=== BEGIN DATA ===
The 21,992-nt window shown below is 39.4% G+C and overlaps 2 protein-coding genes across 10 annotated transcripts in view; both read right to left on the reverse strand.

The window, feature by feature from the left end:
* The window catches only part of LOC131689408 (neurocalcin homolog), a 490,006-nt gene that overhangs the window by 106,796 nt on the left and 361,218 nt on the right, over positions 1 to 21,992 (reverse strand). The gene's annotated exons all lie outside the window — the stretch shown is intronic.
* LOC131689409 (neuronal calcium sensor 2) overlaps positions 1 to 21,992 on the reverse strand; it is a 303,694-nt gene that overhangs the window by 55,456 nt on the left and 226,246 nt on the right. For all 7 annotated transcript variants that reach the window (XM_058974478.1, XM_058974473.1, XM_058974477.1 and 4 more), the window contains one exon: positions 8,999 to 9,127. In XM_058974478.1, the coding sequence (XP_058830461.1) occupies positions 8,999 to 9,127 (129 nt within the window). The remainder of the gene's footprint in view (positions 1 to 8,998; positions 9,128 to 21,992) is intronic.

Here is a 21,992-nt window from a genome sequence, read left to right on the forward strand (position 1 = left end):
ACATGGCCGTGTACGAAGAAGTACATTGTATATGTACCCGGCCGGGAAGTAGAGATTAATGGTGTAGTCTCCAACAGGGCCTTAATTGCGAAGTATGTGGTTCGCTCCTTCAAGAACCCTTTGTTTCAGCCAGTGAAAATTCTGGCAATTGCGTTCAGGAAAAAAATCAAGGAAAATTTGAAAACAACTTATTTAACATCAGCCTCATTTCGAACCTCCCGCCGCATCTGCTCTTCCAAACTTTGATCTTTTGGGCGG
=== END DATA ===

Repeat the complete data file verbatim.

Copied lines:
The 21,992-nt window shown below is 39.4% G+C and overlaps 2 protein-coding genes across 10 annotated transcripts in view; both read right to left on the reverse strand.

The window, feature by feature from the left end:
* The window catches only part of LOC131689408 (neurocalcin homolog), a 490,006-nt gene that overhangs the window by 106,796 nt on the left and 361,218 nt on the right, over positions 1 to 21,992 (reverse strand). The gene's annotated exons all lie outside the window — the stretch shown is intronic.
* LOC131689409 (neuronal calcium sensor 2) overlaps positions 1 to 21,992 on the reverse strand; it is a 303,694-nt gene that overhangs the window by 55,456 nt on the left and 226,246 nt on the right. For all 7 annotated transcript variants that reach the window (XM_058974478.1, XM_058974473.1, XM_058974477.1 and 4 more), the window contains one exon: positions 8,999 to 9,127. In XM_058974478.1, the coding sequence (XP_058830461.1) occupies positions 8,999 to 9,127 (129 nt within the window). The remainder of the gene's footprint in view (positions 1 to 8,998; positions 9,128 to 21,992) is intronic.

Here is a 21,992-nt window from a genome sequence, read left to right on the forward strand (position 1 = left end):
ACATGGCCGTGTACGAAGAAGTACATTGTATATGTACCCGGCCGGGAAGTAGAGATTAATGGTGTAGTCTCCAACAGGGCCTTAATTGCGAAGTATGTGGTTCGCTCCTTCAAGAACCCTTTGTTTCAGCCAGTGAAAATTCTGGCAATTGCGTTCAGGAAAAAAATCAAGGAAAATTTGAAAACAACTTATTTAACATCAGCCTCATTTCGAACCTCCCGCCGCATCTGCTCTTCCAAACTTTGATCTTTTGGGCGG